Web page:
More debate is needed about the future of the Qualifications and Credit Framework (QCF) in the face of plans by Ofqual to abolish it, says Graham Hasting-Evans.
we agree that change is necessary, but reliance on the General Conditions of Recognition (GCoR) as a replacement for an employer-recognised framework is inadequate to meet the needs of our economy and will, in our view, undermine public confidence.
We believe what’s needed is a robust and consistent national qualifications framework for England, in effect an ‘ENQF’ (or revised QCF) for all vocational qualifications, including apprenticeships, which has the support of employers from all sectors of the economy.
Employers we’ve spoken with were completely unaware of these proposals. Employers, employees and also learners looking for employment, are the real ‘clients’ and therefore must have an input in any changes.
The case to withdraw the QCF is not evidenced by Ofqual’s research and appears to misunderstand the QCF in several places
Employers have told us they want a robust national framework that they, their employees and learners can have confidence in. They don’t see or understand the relevance of using the GCoR, or its place in apprenticeships.
Reliance solely on the GCoR could mean multiple ‘Qualification Frameworks’, which will further confuse and bewilder employers, employees, learners and training providers and result in a lack of confidence.
Employers value unit learning, as do learners, who have difficulty with or cannot commit the time for large qualifications. The consultation fails to understand the value of unit/modular/credit learning from the ‘real’ client’s point of view.
Further concern is that the QCF proposals and the guided learning hours (GLH) proposals for 16 to 17-years-olds don’t provide clear measurement for the size of qualification that covers all age groups — despite the fact that many essential qualifications such as employability skills, including literacy and numeracy, cover a wide age range from school aged learners to adults.
The current ‘common measure’ of the size of a qualification is taken as ‘credit’ and used for adult funding. With some awarding organisations electing to stay with ‘credit’ and others not, it’s unclear what will happen to adult funding if ‘credit’ is no longer the universal common measure. GLH proposals only cover 16 to 17-year-olds and don’t give a comprehensive answer for all age groups.
A common measure is an essential component of a national framework. An agreed ‘size’ of qualifications and units/modules which can be applied regardless of whether they’re delivered by traditional classroom techniques or by e-learning is what’s needed.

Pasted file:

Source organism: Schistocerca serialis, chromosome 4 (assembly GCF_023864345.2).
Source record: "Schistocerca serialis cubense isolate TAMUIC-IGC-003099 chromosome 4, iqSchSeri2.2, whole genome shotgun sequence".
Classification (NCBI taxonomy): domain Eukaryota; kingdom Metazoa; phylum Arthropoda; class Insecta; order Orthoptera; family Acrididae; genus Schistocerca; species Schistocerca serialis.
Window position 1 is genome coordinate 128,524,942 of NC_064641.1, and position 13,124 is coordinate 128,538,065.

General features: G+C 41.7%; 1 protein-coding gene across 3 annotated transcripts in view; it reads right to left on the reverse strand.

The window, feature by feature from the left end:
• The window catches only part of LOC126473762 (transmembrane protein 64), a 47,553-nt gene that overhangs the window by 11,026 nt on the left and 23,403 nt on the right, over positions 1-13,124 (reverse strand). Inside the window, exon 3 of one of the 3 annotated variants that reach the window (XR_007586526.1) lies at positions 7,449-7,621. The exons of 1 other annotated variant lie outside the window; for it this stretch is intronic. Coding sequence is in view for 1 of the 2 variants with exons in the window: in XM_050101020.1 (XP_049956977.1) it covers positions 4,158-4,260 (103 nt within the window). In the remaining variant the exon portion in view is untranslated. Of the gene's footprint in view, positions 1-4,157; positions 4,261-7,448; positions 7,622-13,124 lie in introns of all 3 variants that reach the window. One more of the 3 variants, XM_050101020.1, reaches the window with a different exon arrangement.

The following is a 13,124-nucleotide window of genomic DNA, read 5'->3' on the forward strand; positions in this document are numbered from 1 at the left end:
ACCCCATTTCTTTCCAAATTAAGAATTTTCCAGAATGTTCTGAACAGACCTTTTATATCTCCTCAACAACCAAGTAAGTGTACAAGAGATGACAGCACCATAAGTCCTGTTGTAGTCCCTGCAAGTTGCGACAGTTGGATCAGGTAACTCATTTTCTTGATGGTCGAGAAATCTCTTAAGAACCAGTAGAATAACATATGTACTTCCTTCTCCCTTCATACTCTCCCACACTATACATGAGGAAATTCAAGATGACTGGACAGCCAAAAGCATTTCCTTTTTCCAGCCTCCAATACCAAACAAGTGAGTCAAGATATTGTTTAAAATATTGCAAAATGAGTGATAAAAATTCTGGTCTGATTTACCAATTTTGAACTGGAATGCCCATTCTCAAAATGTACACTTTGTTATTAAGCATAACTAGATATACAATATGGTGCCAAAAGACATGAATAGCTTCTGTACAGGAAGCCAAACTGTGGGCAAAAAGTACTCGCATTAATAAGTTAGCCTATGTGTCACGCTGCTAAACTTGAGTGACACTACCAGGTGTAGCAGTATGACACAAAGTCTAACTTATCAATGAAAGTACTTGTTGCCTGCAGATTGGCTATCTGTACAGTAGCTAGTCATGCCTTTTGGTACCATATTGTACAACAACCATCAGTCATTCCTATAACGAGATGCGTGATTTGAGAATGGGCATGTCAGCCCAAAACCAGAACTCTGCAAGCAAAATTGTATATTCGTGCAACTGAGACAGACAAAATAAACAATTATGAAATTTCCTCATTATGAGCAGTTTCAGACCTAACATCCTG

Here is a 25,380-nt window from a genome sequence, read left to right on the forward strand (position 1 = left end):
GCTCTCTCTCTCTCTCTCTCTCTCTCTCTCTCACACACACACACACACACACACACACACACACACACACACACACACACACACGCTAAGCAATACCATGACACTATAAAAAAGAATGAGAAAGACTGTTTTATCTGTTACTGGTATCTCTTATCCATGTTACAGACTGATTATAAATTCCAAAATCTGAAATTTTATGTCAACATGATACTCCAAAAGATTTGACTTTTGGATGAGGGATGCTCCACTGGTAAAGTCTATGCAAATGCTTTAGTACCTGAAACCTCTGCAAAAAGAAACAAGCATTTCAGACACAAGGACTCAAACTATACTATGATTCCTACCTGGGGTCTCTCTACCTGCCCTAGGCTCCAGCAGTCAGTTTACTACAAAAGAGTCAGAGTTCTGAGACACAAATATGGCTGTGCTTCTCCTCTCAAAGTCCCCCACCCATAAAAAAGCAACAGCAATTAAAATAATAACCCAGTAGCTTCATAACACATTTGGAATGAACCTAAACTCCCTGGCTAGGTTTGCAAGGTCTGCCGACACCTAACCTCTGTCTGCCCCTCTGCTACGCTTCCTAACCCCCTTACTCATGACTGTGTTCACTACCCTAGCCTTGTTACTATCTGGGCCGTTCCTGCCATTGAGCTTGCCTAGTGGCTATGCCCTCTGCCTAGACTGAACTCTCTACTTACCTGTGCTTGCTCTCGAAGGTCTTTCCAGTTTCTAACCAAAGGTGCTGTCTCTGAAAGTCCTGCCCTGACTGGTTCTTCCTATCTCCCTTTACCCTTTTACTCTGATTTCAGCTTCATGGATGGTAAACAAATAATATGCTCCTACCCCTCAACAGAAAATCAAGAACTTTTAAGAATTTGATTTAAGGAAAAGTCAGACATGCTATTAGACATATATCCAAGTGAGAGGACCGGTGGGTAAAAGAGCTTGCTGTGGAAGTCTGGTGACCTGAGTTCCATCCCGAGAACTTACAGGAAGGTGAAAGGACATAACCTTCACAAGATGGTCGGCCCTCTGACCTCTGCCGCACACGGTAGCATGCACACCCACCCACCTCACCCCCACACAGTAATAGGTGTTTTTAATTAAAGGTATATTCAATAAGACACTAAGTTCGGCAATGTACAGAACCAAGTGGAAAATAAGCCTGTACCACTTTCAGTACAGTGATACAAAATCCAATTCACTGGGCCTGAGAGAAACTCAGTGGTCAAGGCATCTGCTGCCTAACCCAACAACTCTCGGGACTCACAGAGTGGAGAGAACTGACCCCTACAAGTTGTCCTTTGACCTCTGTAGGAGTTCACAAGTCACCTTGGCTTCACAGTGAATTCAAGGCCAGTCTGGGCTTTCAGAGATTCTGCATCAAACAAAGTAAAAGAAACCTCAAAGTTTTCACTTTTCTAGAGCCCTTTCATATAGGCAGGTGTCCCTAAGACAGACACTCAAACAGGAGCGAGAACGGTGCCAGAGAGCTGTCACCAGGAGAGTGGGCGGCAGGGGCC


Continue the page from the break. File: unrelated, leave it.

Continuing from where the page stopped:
We believe the case to withdraw the QCF is not evidenced by Ofqual’s research and appears to misunderstand the QCF in several places.
For example, there’s no evidence to show that the large number of qualifications on the QCF is due to the design. In our view, this problem stems from the large number of awarding organisations recognised by Ofqual.
There are international concerns too. Many developed and developing countries have established or are establishing their ‘NQF’ based on many of the current UK principles. The changes will mean we’ll be out of step with many other major economies.
UK learner qualifications may not be recognised outside the UK, which could have a detrimental effect on people with UK qualifications just when they’re trying to compete internationally for jobs. It would also be a major step backwards and potentially discredit the UK’s technical and vocational education and training (TVet) system and qualifications.
The lack of a UK framework could disadvantage UK awarding organisations in bidding for international work. Without an ‘ENQF’/revised ‘QCF’, other countries could consider that the UK system is ‘second rate’, therefore undermining the UK government’s aim of encouraging UK awarding organisations to work internationally.
Under Europe’s EQF the UK has an obligation to be able to relate its national qualification framework to the EQF structure. It’s not clear in the proposals how Ofqual intends this to work, nor if the proposals in fact contravene the UK’s treaty obligations.
What is clear is that a full debate is needed with employers, across all sectors, employees and learners on what is the best way forward.